The interaction between the substrate and the enzyme takes place in a particular region of the enzyme molecule called the active site.
In many instances compounds other than the normal substrate for a particular enzyme-catalyzed reaction may bind to the enzyme’s active site, and this has a significant effect on the kinetics of the normal reaction.
One possible consequence of this phenomenon is the inhibition of normal enzyme activity, and such compounds are therefore called enzyme inhibitors.
(Usually, the inhibitor is unaltered by its interaction with the enzyme.) In some instances, the normal substrate (S) and the inhibitor (T) compete with each other for the active site of the enzyme; the manner in which this affects the normal kinetics of the reaction is shown in Figure 8-8. Vmax is not altered by the presence of a competitive inhibitor, but the KM is elevated.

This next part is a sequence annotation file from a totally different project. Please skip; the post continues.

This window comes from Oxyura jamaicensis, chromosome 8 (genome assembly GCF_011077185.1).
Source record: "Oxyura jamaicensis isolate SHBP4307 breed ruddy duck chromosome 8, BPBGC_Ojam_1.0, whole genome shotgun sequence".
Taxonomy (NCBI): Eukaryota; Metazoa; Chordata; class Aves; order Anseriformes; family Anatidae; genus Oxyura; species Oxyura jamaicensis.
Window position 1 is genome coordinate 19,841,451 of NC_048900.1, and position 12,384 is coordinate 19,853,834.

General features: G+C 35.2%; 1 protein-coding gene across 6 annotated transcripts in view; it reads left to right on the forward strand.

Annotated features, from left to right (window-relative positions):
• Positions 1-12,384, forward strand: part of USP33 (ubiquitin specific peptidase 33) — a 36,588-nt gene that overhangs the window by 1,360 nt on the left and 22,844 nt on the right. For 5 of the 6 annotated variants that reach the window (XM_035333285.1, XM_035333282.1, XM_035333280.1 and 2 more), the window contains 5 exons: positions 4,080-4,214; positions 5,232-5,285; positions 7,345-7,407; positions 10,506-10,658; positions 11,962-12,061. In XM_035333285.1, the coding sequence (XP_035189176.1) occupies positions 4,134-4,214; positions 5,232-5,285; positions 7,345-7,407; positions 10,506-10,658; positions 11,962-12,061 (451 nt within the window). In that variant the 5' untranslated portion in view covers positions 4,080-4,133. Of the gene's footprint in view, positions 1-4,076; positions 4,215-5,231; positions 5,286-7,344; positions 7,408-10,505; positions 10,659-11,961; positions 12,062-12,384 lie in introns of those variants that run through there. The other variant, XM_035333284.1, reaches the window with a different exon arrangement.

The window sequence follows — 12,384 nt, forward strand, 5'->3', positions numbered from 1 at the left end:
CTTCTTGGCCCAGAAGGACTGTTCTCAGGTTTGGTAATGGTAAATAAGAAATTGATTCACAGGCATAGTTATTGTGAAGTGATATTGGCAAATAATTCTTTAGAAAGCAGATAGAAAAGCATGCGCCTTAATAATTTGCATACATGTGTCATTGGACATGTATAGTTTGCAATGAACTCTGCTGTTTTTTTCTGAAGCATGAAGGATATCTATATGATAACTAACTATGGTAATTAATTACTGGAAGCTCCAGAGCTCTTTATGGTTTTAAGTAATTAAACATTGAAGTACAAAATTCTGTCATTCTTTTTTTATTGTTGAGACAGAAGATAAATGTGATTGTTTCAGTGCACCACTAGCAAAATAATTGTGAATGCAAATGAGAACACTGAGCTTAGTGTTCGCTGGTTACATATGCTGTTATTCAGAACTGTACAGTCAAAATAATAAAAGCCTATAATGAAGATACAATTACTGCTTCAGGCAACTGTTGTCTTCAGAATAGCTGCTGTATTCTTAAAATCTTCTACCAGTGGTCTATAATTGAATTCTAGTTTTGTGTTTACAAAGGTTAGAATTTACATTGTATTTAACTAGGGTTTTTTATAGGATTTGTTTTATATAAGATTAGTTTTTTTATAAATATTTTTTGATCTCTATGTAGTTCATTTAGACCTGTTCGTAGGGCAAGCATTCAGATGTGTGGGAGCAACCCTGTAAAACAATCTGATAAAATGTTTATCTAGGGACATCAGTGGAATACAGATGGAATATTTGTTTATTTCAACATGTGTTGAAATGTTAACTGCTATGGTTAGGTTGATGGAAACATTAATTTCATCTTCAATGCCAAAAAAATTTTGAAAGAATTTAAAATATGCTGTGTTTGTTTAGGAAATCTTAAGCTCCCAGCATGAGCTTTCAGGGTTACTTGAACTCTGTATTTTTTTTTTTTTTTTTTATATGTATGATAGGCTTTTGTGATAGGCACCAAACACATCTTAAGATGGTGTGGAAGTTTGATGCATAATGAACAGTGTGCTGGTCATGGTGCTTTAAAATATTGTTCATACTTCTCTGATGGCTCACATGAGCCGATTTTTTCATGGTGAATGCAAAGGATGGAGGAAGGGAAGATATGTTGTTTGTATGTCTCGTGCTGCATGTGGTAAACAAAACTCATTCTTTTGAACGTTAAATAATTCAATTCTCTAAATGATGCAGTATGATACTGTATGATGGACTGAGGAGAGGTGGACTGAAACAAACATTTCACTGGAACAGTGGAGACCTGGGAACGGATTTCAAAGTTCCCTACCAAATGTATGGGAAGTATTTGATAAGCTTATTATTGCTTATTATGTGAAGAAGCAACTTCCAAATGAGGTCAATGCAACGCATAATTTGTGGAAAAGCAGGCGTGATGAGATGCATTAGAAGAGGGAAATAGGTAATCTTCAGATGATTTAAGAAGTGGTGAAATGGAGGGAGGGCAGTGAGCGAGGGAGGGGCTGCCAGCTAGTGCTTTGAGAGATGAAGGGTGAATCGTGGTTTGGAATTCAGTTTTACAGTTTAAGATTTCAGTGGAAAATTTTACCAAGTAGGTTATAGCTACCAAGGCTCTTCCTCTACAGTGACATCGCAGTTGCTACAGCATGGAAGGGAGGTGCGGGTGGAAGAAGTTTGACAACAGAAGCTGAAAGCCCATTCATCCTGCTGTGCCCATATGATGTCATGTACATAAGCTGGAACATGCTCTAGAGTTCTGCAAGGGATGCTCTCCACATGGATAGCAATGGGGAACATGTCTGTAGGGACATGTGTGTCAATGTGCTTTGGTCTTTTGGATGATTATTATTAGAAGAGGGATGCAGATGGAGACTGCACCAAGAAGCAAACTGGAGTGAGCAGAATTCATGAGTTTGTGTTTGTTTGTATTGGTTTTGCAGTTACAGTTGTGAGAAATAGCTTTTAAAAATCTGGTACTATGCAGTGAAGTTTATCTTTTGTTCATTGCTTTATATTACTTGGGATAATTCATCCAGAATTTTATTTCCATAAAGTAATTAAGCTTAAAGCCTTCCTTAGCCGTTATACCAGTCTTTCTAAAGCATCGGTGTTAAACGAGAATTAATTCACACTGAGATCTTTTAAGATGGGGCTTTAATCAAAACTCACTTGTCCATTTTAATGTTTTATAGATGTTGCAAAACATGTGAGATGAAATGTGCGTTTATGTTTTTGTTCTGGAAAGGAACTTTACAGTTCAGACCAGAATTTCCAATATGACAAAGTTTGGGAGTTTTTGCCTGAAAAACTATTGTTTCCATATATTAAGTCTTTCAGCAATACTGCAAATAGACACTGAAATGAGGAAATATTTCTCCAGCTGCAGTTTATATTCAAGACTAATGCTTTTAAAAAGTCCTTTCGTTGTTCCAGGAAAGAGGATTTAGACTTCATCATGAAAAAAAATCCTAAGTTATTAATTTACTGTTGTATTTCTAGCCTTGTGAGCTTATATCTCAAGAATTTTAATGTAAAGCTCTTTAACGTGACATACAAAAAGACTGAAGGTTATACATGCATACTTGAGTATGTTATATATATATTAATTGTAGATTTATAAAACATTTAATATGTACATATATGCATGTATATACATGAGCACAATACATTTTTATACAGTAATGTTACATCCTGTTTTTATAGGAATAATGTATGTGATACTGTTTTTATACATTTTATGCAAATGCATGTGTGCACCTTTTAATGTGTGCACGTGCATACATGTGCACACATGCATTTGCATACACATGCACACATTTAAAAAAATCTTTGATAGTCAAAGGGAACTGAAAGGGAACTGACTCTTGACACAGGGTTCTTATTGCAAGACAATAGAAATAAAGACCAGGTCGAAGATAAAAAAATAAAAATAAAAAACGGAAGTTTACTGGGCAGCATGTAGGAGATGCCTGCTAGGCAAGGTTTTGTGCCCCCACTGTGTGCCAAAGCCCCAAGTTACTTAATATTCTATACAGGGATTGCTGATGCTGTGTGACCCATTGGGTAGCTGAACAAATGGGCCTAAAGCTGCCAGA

As can be seen in Figure 8-8, the effect of the inhibitor is maximal at low substrate concentration (i.e., when 1/[S] is large) and minimal at high substrate concentration (i.e., when 1/[S] approaches zero).
A classic example of this form of inhibition is the competition between succinic acid and malonic acid for the enzyme succinic acid dehydrogenase. In this instance, competition between these two compounds for the active site of the enzyme is understandable in view of their marked chemical similarity (Fig. 8-9). Succinic acid is the normal substrate for the enzyme and, in the absence of the inhibitor, is converted to fumaric acid.
Enzyme inhibition can also be noncompetitive in that the binding of the inhibitor to the enzyme cannot be reversed by increasing the concentration of the normal substrate. A common example of negative inhibition is the action of heavy metals such as mercury on the active sites of enzymes containing a reactive sulfhydryl (i.e., -SH) group. In effect, the presence of the inhibitor prevents some percentage of the enzyme present from participating in normal catalysis. As a result, the maximum reaction velocity is depressed, even though the Ku value remains the same (Fig. 8- 10).
The inhibition of enzyme activity by competitors also occurs naturally in cells and serves in the regulation of certain metabolic pathways.